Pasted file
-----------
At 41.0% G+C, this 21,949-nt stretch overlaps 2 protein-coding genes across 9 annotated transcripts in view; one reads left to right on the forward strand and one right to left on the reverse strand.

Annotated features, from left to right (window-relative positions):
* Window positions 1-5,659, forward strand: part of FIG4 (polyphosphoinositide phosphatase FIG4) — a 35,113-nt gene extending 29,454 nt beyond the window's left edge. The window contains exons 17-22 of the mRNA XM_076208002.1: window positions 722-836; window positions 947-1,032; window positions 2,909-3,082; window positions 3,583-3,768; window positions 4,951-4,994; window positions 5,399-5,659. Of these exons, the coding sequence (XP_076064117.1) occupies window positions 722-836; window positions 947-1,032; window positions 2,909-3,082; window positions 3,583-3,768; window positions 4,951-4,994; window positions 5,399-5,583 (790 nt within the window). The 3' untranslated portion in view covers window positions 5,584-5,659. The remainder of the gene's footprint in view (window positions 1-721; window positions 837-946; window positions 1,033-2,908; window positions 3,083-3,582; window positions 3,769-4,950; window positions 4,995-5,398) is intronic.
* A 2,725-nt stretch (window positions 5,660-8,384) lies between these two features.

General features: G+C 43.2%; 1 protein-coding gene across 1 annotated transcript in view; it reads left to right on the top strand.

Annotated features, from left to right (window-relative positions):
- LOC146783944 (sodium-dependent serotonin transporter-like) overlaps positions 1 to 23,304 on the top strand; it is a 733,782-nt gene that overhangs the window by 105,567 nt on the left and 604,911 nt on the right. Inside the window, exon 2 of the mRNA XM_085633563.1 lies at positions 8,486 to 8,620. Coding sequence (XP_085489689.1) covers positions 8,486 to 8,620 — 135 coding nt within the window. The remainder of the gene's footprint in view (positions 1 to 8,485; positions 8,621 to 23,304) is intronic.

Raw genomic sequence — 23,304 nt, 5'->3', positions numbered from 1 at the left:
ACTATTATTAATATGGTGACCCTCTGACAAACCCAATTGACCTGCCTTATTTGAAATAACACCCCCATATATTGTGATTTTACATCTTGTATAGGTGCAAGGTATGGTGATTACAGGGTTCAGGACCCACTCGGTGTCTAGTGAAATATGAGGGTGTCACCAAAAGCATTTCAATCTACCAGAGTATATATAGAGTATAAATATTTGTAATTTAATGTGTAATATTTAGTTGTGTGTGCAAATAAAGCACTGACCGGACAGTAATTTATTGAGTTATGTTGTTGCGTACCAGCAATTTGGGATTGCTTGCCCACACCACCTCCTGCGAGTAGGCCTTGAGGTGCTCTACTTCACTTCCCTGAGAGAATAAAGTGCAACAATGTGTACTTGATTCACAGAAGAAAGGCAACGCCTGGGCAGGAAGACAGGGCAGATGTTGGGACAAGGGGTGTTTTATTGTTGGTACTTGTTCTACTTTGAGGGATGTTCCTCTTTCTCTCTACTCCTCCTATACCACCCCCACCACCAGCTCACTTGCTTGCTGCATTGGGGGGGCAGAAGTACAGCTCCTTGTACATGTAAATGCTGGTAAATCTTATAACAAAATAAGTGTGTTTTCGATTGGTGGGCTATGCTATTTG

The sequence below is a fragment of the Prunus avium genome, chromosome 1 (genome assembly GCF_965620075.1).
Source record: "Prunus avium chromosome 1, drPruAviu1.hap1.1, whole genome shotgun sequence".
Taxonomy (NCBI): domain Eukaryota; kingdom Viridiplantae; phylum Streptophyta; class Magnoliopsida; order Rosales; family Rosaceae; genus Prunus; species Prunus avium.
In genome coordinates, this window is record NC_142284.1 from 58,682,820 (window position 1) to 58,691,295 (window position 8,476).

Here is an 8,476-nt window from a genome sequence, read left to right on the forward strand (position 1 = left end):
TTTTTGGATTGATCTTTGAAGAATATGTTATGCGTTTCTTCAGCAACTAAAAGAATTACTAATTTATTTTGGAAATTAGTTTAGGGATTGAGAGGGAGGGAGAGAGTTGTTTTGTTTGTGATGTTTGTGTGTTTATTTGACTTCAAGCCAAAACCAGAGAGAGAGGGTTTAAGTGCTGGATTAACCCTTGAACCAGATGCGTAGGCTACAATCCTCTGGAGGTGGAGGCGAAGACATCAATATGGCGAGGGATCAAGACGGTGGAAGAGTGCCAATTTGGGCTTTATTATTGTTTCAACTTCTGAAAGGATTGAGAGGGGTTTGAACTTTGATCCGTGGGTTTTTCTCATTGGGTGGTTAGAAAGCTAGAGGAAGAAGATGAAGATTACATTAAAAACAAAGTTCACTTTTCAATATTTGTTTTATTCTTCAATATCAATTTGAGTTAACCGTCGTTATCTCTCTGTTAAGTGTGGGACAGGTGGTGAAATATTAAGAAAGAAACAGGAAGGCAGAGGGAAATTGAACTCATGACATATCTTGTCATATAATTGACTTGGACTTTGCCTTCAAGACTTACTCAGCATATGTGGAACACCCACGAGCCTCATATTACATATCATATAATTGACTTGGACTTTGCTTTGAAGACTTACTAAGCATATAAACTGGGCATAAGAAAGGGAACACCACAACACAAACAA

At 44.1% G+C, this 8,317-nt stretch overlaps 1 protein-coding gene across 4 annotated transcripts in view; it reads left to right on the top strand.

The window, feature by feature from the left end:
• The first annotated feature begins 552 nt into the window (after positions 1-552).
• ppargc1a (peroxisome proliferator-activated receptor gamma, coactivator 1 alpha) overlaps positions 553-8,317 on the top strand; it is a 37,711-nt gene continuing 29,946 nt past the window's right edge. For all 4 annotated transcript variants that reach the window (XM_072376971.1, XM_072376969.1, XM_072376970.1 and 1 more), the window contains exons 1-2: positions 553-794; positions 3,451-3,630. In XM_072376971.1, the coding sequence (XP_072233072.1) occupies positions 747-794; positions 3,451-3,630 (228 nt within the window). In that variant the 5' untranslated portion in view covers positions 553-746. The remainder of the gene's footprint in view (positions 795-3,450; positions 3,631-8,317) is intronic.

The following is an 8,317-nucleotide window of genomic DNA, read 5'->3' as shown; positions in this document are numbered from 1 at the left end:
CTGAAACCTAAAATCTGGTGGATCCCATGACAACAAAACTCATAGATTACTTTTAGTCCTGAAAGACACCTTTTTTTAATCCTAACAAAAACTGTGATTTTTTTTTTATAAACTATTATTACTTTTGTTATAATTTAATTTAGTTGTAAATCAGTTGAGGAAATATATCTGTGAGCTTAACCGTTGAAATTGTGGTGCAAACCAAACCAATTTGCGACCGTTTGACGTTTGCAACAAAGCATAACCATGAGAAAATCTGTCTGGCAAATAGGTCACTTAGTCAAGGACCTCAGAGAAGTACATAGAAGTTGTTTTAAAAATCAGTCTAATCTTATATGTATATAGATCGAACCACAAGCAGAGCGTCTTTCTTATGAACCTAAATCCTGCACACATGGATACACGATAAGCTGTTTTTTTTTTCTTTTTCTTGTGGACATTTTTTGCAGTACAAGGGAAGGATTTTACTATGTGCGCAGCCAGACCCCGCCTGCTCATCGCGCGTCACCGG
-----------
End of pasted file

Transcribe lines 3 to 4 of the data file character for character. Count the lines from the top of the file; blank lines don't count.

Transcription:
* Window positions 1-5,659, forward strand: part of FIG4 (polyphosphoinositide phosphatase FIG4) — a 35,113-nt gene extending 29,454 nt beyond the window's left edge. The window contains exons 17-22 of the mRNA XM_076208002.1: window positions 722-836; window positions 947-1,032; window positions 2,909-3,082; window positions 3,583-3,768; window positions 4,951-4,994; window positions 5,399-5,659. Of these exons, the coding sequence (XP_076064117.1) occupies window positions 722-836; window positions 947-1,032; window positions 2,909-3,082; window positions 3,583-3,768; window positions 4,951-4,994; window positions 5,399-5,583 (790 nt within the window). The 3' untranslated portion in view covers window positions 5,584-5,659. The remainder of the gene's footprint in view (window positions 1-721; window positions 837-946; window positions 1,033-2,908; window positions 3,083-3,582; window positions 3,769-4,950; window positions 4,995-5,398) is intronic.
* A 2,725-nt stretch (window positions 5,660-8,384) lies between these two features.